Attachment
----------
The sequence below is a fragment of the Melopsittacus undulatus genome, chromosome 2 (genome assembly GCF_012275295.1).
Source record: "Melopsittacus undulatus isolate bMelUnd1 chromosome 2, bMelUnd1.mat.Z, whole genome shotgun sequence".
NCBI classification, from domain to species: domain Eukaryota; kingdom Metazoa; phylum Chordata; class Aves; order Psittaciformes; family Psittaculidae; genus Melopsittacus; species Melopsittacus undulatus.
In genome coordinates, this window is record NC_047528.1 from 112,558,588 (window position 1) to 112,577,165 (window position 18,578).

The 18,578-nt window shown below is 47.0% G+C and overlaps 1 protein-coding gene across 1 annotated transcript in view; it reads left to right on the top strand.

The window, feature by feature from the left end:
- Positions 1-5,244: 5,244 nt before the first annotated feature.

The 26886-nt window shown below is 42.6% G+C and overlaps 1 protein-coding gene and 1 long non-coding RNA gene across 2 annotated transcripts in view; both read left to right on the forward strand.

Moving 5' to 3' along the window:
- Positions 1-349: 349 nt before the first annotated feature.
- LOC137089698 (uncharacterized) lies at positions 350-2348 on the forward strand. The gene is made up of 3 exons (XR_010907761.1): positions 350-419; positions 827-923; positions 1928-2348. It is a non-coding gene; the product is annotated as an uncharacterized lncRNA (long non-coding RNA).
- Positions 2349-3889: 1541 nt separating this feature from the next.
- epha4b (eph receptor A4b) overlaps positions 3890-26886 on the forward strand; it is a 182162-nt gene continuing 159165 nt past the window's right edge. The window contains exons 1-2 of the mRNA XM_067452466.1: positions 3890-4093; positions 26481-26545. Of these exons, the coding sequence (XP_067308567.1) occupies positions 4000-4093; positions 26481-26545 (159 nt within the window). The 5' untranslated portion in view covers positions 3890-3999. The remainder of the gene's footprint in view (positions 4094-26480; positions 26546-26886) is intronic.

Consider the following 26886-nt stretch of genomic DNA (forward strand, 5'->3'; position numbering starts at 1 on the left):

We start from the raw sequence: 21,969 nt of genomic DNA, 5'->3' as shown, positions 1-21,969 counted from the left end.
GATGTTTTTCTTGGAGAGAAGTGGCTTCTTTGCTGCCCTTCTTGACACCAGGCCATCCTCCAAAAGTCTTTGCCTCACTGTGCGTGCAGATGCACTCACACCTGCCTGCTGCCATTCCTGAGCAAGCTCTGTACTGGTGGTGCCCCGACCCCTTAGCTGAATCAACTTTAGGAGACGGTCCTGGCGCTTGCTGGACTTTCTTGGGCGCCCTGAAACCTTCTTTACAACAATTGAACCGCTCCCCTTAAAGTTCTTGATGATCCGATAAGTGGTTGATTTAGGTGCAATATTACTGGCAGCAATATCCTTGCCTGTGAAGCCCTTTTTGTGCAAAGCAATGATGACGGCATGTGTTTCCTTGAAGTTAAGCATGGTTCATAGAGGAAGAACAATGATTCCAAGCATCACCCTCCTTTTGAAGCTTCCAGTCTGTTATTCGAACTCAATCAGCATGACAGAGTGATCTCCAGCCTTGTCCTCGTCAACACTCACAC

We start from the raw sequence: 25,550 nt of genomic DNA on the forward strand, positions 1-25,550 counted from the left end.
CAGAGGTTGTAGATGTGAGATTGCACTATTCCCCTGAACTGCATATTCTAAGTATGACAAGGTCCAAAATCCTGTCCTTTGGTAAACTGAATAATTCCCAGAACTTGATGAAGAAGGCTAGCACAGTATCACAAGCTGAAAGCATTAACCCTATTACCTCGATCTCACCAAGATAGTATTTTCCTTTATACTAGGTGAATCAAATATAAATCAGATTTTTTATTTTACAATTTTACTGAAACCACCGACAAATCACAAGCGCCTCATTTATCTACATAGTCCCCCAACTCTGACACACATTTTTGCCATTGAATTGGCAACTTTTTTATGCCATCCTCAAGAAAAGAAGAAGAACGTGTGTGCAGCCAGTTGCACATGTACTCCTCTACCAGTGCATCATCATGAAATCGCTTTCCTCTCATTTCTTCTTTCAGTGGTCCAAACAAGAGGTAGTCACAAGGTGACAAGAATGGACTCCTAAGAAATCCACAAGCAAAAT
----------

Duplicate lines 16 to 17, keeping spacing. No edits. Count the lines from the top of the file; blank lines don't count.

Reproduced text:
GATGTTTTTCTTGGAGAGAAGTGGCTTCTTTGCTGCCCTTCTTGACACCAGGCCATCCTCCAAAAGTCTTTGCCTCACTGTGCGTGCAGATGCACTCACACCTGCCTGCTGCCATTCCTGAGCAAGCTCTGTACTGGTGGTGCCCCGACCCCTTAGCTGAATCAACTTTAGGAGACGGTCCTGGCGCTTGCTGGACTTTCTTGGGCGCCCTGAAACCTTCTTTACAACAATTGAACCGCTCCCCTTAAAGTTCTTGATGATCCGATAAGTGGTTGATTTAGGTGCAATATTACTGGCAGCAATATCCTTGCCTGTGAAGCCCTTTTTGTGCAAAGCAATGATGACGGCATGTGTTTCCTTGAAGTTAAGCATGGTTCATAGAGGAAGAACAATGATTCCAAGCATCACCCTCCTTTTGAAGCTTCCAGTCTGTTATTCGAACTCAATCAGCATGACAGAGTGATCTCCAGCCTTGTCCTCGTCAACACTCACAC

We start from the raw sequence: 25,550 nt of genomic DNA on the forward strand, positions 1-25,550 counted from the left end.